That is the experience of individuals and families affected by serious mental illness like schizophrenia, bipolar disorder and major depression. For those who have private health insurance, reform will prohibit loss of coverage due to pre-existing conditions, arbitrary caps on annual or lifetime coverage or excessive out-of-pocket expenses.  For mental health care, four issues also are important:

*Full parity of insurance coverage for mental illness and addictive disorders in all private and public health plans.

*Full integration of mental and physical health care, including early identification and intervention for mental illness in children and adolescents

 *Elimination of the prohibition against Medicaid dollars being used for inpatient psychiatric or substance abuse treatment—which leads to dumping people from hospitals into homeless shelters.

 *Improved data collection, outcomes measurement and accountability. Good numbers are essential to measure progress, failure or success and data collection in mental health care lags far behind.. Federal action must create a framework for state mental health care systems to develop comprehensive, uniform, meaningful data in order to move into the future.

NAMI calls on Congress to move forward.

Do not retreat. Do not stand still.
Do not forget that mental illness can strike anyone at any time

The time for action is now.


Moving forward with meaningful healthcare reform (Rep. Maxine Waters)

The President hit a home run last night.

President Obama said exactly what proponents of meaningful health care reform -- including myself -- needed, expected, and wanted him to say. The time for bickering, myths, and flat out lies by those who want to block reform is over. We will move forward with health care reform and get it done this year.

What most impressed me about the President was his demeanor. He came there as Barack Obama the educator, explaining clearly both the need for health care reform and the specifics of our proposal. He presented a strong case for reform, and he spoke directly to the American people, outlining the benefits of health care reform both for those who are currently covered and those who are uninsured.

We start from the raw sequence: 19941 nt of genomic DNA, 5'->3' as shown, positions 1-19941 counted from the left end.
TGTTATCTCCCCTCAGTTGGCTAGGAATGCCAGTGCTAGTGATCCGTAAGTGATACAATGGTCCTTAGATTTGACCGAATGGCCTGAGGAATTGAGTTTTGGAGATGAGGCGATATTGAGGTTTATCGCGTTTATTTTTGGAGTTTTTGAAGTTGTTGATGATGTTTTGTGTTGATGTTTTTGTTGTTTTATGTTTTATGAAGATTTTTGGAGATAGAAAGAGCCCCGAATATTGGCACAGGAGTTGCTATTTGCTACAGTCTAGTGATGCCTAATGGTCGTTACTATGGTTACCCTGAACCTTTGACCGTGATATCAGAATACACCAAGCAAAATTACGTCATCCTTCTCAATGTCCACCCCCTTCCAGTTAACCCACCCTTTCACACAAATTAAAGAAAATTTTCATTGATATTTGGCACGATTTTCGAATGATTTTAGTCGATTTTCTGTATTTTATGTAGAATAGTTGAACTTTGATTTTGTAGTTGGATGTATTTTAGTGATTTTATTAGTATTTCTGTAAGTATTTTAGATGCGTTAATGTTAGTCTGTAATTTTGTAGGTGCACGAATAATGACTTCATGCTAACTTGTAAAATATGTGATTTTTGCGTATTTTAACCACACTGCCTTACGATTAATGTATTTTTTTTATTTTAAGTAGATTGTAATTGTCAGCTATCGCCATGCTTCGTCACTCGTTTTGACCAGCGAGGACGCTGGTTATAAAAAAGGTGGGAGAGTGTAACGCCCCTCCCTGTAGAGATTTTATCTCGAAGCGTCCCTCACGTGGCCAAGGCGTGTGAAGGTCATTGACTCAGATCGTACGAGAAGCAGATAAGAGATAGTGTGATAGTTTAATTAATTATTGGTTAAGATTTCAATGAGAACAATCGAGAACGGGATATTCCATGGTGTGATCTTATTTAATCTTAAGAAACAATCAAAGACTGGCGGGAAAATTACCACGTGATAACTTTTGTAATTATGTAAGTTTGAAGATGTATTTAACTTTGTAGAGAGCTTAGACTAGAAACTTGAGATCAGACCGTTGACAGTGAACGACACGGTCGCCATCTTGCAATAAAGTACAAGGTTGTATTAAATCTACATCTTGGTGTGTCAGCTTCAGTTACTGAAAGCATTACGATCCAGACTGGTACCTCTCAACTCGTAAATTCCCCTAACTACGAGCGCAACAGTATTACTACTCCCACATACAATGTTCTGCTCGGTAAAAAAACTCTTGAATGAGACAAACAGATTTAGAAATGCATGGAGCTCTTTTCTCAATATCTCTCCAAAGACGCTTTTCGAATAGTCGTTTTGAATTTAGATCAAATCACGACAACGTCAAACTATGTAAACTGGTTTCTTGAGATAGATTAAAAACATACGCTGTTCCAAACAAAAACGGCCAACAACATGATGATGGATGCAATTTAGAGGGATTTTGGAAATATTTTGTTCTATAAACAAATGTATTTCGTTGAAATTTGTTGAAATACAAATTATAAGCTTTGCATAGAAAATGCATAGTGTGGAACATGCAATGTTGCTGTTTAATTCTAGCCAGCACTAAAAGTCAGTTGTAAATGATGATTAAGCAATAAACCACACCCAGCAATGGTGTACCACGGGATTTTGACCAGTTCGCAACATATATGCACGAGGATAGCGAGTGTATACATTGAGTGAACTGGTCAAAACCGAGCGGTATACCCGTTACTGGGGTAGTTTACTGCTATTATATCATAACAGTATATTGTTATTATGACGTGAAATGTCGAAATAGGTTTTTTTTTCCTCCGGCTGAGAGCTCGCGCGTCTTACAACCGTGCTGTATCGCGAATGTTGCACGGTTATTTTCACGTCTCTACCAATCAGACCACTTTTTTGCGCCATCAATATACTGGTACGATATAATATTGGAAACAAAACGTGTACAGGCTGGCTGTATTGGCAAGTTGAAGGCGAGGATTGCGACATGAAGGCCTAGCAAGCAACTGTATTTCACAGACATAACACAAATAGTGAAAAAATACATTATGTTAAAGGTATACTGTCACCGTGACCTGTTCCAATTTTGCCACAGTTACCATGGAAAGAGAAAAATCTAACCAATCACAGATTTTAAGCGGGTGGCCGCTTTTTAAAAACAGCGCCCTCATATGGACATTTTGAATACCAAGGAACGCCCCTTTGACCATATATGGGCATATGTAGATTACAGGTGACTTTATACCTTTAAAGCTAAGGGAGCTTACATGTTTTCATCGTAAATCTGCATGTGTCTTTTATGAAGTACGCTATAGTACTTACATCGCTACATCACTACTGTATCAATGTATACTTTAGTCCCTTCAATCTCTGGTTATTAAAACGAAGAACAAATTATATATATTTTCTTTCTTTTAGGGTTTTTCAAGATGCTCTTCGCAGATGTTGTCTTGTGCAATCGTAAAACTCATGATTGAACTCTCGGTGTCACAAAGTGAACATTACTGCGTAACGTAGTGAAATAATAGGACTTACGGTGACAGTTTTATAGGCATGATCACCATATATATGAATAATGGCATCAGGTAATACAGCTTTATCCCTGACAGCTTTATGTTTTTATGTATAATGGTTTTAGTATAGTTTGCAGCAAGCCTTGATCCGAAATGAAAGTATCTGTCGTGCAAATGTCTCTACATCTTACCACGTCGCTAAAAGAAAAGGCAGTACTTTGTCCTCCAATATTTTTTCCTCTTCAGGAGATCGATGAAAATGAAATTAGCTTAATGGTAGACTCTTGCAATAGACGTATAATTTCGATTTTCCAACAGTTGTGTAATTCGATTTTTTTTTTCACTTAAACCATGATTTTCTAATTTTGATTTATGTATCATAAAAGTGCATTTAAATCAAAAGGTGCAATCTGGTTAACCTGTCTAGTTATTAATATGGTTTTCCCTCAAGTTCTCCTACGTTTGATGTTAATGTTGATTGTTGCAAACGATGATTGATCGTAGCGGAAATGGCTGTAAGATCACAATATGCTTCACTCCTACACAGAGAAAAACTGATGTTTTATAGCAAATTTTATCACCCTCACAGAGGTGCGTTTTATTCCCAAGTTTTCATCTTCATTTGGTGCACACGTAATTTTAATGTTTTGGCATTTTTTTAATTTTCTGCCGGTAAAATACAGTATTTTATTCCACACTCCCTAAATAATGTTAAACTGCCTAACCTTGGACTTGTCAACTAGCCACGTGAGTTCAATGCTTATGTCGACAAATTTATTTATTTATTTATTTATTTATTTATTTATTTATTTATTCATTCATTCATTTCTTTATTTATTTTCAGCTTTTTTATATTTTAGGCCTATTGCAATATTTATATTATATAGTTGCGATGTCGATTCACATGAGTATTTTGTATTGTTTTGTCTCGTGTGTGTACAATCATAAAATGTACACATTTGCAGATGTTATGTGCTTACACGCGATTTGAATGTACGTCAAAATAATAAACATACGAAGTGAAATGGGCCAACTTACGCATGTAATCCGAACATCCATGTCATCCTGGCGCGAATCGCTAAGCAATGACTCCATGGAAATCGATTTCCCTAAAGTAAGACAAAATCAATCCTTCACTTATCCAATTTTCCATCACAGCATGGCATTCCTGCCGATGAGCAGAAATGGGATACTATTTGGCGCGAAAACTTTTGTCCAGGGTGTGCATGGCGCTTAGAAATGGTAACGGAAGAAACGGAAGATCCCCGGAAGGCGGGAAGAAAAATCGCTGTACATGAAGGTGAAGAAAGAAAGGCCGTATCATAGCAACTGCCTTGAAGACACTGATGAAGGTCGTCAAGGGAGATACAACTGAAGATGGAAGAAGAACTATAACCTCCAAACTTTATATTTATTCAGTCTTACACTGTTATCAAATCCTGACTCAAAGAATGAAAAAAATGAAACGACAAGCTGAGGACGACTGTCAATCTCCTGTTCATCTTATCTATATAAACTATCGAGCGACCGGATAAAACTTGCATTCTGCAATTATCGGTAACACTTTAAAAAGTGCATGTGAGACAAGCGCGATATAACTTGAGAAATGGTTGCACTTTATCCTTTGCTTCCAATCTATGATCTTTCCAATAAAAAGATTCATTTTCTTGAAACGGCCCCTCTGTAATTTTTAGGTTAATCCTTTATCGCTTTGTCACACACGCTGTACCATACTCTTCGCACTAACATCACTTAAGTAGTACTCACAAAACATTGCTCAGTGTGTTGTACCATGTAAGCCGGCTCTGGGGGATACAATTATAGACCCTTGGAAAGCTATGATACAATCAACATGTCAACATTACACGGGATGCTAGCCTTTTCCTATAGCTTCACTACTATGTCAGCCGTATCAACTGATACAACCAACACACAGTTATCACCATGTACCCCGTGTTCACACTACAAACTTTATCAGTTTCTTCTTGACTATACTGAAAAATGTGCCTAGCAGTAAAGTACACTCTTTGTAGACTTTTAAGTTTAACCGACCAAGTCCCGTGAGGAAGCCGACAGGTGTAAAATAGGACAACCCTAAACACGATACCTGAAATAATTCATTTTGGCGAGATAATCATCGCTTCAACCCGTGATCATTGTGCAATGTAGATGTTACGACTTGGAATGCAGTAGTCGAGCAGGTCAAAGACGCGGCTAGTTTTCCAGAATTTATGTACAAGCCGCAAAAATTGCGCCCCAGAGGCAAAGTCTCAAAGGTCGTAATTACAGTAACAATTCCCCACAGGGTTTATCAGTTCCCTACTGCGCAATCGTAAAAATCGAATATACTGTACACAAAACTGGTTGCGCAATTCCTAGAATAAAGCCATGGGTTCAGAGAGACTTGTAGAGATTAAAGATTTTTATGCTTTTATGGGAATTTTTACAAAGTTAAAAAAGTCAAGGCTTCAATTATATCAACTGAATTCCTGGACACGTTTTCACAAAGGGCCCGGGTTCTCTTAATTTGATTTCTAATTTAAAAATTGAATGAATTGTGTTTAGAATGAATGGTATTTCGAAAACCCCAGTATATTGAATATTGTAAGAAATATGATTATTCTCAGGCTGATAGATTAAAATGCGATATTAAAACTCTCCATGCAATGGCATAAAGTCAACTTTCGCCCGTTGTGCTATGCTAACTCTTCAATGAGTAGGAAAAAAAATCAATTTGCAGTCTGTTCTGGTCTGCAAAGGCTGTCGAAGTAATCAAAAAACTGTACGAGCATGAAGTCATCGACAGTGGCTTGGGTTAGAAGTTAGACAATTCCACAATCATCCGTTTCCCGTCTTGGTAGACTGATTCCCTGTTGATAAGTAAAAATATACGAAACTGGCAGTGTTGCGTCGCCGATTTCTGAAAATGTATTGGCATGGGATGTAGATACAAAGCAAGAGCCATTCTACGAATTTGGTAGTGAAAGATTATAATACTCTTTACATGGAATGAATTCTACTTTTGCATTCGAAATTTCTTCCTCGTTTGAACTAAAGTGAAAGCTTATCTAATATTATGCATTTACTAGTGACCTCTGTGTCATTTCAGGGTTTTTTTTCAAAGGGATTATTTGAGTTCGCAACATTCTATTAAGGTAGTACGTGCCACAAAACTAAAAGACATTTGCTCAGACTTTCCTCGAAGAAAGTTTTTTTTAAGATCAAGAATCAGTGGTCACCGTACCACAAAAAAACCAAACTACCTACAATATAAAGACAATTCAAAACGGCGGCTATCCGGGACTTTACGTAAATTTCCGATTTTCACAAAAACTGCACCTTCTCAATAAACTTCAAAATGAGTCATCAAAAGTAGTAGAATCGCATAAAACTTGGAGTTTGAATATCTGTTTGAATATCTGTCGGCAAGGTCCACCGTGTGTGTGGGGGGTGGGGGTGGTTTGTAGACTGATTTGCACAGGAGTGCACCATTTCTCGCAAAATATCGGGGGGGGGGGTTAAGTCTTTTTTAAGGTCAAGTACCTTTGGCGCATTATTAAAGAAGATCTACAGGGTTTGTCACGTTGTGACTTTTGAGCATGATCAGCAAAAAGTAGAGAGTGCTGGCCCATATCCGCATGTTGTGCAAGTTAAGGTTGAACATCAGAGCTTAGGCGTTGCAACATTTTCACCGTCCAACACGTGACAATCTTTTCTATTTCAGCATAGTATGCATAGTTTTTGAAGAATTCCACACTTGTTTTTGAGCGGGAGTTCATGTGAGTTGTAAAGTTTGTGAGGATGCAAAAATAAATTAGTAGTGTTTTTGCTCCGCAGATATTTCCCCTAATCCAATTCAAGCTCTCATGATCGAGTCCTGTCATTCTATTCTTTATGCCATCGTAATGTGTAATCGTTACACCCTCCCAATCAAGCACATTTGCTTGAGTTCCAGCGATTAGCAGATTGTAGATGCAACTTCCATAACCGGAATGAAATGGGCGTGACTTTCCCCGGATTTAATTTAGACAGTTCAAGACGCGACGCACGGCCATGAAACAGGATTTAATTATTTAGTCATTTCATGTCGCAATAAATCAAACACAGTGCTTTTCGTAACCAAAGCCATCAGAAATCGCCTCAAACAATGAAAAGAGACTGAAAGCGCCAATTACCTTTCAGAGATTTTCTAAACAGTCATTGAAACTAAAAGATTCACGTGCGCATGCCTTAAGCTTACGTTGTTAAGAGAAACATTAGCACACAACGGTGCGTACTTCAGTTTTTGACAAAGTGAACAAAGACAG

He stood there -- amid cheers from most of us and unfortunately also unprecedented jeering and outright disrespect from some on the opposite side of the aisle -- to reaffirm core principles, to debunk rumors, to reclaim the debate, and to spur us to act once and for all to fix America's broken health care system.


Healthcare should emphasize wellness (Rep. Rob Wittman)

As many citizens can attest, the U.S. is a great place to get sick, but a terrible place to stay well. This requires a shift in the way both doctors and patients approach health maintenance and disease prevention. We have a unique opportunity in healthcare reform to decrease costs through health maintenance and wellness, as opposed to when we get sick down the road and incur more costly expenditures through treatment.

Individuals will achieve healthier lifestyles when prevention and wellness programs are accessible and available in their workplace, through their health provider, and in their communities. The key is to incentivize the provision of prevention and wellness programs and consultations- our system currently pays for procedures and office calls when a person is already ill, not for preventative, preemptory activities to encourage healthy lifestyles.

Specifically, we can improve prevention and wellness by giving employers and insurers greater flexibility to financially reward individuals who make efforts to achieve or maintain a healthy weight, quit smoking, and manage chronic illnesses like diabetes. We should also take efforts to reward high-quality care, instead of encouraging health care providers to order more and unnecessary services. In addition, we must take steps to make healthcare more convenient to folks in underserved areas, both in large cities and in rural areas by expanding access to Community Health Centers and Free Clinics, for example. Finally, we must implement new and innovative treatment programs to better coordinate care between healthcare providers, ensuring that those with chronic disease receive the care they need and do not continue to fall through the cracks in the system.


Absence of medical liability reform highlights Democrats’ empty promises (Rep. Eric Cantor)

By now it’s well known that soaring health care costs pose a grave threat to the delivery of health care services throughout the country.